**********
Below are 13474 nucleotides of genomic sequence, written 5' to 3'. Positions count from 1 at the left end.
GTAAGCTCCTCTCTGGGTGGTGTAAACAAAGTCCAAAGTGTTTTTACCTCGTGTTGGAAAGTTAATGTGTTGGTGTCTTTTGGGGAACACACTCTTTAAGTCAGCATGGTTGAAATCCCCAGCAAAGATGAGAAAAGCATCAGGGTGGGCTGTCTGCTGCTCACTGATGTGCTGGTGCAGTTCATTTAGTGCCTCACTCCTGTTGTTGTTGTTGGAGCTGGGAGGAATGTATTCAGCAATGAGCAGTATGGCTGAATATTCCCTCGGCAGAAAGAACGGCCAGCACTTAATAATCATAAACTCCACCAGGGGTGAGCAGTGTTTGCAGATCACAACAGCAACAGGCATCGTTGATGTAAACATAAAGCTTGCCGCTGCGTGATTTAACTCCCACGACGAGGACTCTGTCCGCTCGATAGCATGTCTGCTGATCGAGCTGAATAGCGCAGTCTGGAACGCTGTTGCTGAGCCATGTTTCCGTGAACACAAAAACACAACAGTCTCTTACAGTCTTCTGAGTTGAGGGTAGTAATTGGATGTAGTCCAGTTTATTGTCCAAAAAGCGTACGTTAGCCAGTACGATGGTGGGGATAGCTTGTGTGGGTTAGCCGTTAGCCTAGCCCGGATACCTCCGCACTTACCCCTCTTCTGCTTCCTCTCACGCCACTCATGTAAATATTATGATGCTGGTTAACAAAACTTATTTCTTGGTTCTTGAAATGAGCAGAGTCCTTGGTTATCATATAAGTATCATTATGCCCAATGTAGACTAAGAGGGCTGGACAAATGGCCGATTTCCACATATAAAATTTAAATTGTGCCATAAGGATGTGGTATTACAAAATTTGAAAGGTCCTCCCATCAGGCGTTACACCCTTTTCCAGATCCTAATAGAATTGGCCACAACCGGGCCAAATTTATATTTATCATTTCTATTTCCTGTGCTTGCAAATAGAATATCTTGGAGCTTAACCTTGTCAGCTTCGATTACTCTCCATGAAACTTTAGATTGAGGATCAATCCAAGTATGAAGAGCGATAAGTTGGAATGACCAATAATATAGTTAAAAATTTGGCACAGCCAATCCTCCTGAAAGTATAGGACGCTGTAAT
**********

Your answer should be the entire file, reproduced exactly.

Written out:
Below are 13474 nucleotides of genomic sequence, written 5' to 3'. Positions count from 1 at the left end.
GTAAGCTCCTCTCTGGGTGGTGTAAACAAAGTCCAAAGTGTTTTTACCTCGTGTTGGAAAGTTAATGTGTTGGTGTCTTTTGGGGAACACACTCTTTAAGTCAGCATGGTTGAAATCCCCAGCAAAGATGAGAAAAGCATCAGGGTGGGCTGTCTGCTGCTCACTGATGTGCTGGTGCAGTTCATTTAGTGCCTCACTCCTGTTGTTGTTGTTGGAGCTGGGAGGAATGTATTCAGCAATGAGCAGTATGGCTGAATATTCCCTCGGCAGAAAGAACGGCCAGCACTTAATAATCATAAACTCCACCAGGGGTGAGCAGTGTTTGCAGATCACAACAGCAACAGGCATCGTTGATGTAAACATAAAGCTTGCCGCTGCGTGATTTAACTCCCACGACGAGGACTCTGTCCGCTCGATAGCATGTCTGCTGATCGAGCTGAATAGCGCAGTCTGGAACGCTGTTGCTGAGCCATGTTTCCGTGAACACAAAAACACAACAGTCTCTTACAGTCTTCTGAGTTGAGGGTAGTAATTGGATGTAGTCCAGTTTATTGTCCAAAAAGCGTACGTTAGCCAGTACGATGGTGGGGATAGCTTGTGTGGGTTAGCCGTTAGCCTAGCCCGGATACCTCCGCACTTACCCCTCTTCTGCTTCCTCTCACGCCACTCATGTAAATATTATGATGCTGGTTAACAAAACTTATTTCTTGGTTCTTGAAATGAGCAGAGTCCTTGGTTATCATATAAGTATCATTATGCCCAATGTAGACTAAGAGGGCTGGACAAATGGCCGATTTCCACATATAAAATTTAAATTGTGCCATAAGGATGTGGTATTACAAAATTTGAAAGGTCCTCCCATCAGGCGTTACACCCTTTTCCAGATCCTAATAGAATTGGCCACAACCGGGCCAAATTTATATTTATCATTTCTATTTCCTGTGCTTGCAAATAGAATATCTTGGAGCTTAACCTTGTCAGCTTCGATTACTCTCCATGAAACTTTAGATTGAGGATCAATCCAAGTATGAAGAGCGATAAGTTGGAATGACCAATAATATAGTTAAAAATTTGGCACAGCCAATCCTCCTGAAAGTATAGGACGCTGTAAT